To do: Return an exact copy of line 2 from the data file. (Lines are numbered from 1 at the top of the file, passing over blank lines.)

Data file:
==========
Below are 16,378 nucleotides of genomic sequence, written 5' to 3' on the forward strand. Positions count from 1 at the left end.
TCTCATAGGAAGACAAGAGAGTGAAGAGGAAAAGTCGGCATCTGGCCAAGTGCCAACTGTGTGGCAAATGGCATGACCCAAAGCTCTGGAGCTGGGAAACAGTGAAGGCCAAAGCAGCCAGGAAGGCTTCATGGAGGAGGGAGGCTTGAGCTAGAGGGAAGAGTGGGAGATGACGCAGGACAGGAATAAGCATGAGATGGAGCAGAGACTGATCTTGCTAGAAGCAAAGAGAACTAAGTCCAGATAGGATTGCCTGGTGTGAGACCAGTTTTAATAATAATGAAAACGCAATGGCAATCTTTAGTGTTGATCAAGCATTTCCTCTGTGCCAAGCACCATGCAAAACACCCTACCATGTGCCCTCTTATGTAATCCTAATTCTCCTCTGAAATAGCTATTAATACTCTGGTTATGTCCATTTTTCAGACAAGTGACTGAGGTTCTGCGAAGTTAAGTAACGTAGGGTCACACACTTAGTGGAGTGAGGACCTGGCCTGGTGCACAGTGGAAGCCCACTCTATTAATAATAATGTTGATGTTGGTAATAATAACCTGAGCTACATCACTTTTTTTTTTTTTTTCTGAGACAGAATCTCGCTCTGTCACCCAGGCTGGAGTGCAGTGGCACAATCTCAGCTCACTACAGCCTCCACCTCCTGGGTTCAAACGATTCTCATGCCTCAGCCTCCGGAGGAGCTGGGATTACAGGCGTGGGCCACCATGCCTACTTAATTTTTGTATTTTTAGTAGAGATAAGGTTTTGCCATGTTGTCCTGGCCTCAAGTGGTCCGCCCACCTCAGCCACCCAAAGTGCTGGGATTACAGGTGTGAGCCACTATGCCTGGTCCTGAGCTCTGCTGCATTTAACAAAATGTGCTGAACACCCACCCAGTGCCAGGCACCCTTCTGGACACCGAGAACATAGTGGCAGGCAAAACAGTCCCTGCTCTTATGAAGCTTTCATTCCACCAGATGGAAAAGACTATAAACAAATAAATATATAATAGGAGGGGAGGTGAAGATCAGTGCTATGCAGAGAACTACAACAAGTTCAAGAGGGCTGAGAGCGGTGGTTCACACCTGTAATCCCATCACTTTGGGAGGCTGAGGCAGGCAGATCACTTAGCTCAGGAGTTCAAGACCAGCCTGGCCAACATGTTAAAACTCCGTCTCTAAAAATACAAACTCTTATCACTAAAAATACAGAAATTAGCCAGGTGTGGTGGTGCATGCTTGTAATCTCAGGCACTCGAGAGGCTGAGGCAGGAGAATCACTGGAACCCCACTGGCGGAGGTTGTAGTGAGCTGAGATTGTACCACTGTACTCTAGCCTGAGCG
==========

TCTCATAGGAAGACAAGAGAGTGAAGAGGAAAAGTCGGCATCTGGCCAAGTGCCAACTGTGTGGCAAATGGCATGACCCAAAGCTCTGGAGCTGGGAAACAGTGAAGGCCAAAGCAGCCAGGAAGGCTTCATGGAGGAGGGAGGCTTGAGCTAGAGGGAAGAGTGGGAGATGACGCAGGACAGGAATAAGCATGAGATGGAGCAGAGACTGATCTTGCTAGAAGCAAAGAGAACTAAGTCCAGATAGGATTGCCTGGTGTGAGACCAGTTTTAATAATAATGAAAACGCAATGGCAATCTTTAGTGTTGATCAAGCATTTCCTCTGTGCCAAGCACCATGCAAAACACCCTACCATGTGCCCTCTTATGTAATCCTAATTCTCCTCTGAAATAGCTATTAATACTCTGGTTATGTCCATTTTTCAGACAAGTGACTGAGGTTCTGCGAAGTTAAGTAACGTAGGGTCACACACTTAGTGGAGTGAGGACCTGGCCTGGTGCACAGTGGAAGCCCACTCTATTAATAATAATGTTGATGTTGGTAATAATAACCTGAGCTACATCACTTTTTTTTTTTTTTTCTGAGACAGAATCTCGCTCTGTCACCCAGGCTGGAGTGCAGTGGCACAATCTCAGCTCACTACAGCCTCCACCTCCTGGGTTCAAACGATTCTCATGCCTCAGCCTCCGGAGGAGCTGGGATTACAGGCGTGGGCCACCATGCCTACTTAATTTTTGTATTTTTAGTAGAGATAAGGTTTTGCCATGTTGTCCTGGCCTCAAGTGGTCCGCCCACCTCAGCCACCCAAAGTGCTGGGATTACAGGTGTGAGCCACTATGCCTGGTCCTGAGCTCTGCTGCATTTAACAAAATGTGCTGAACACCCACCCAGTGCCAGGCACCCTTCTGGACACCGAGAACATAGTGGCAGGCAAAACAGTCCCTGCTCTTATGAAGCTTTCATTCCACCAGATGGAAAAGACTATAAACAAATAAATATATAATAGGAGGGGAGGTGAAGATCAGTGCTATGCAGAGAACTACAACAAGTTCAAGAGGGCTGAGAGCGGTGGTTCACACCTGTAATCCCATCACTTTGGGAGGCTGAGGCAGGCAGATCACTTAGCTCAGGAGTTCAAGACCAGCCTGGCCAACATGTTAAAACTCCGTCTCTAAAAATACAAACTCTTATCACTAAAAATACAGAAATTAGCCAGGTGTGGTGGTGCATGCTTGTAATCTCAGGCACTCGAGAGGCTGAGGCAGGAGAATCACTGGAACCCCACTGGCGGAGGTTGTAGTGAGCTGAGATTGTACCACTGTACTCTAGCCTGAGCG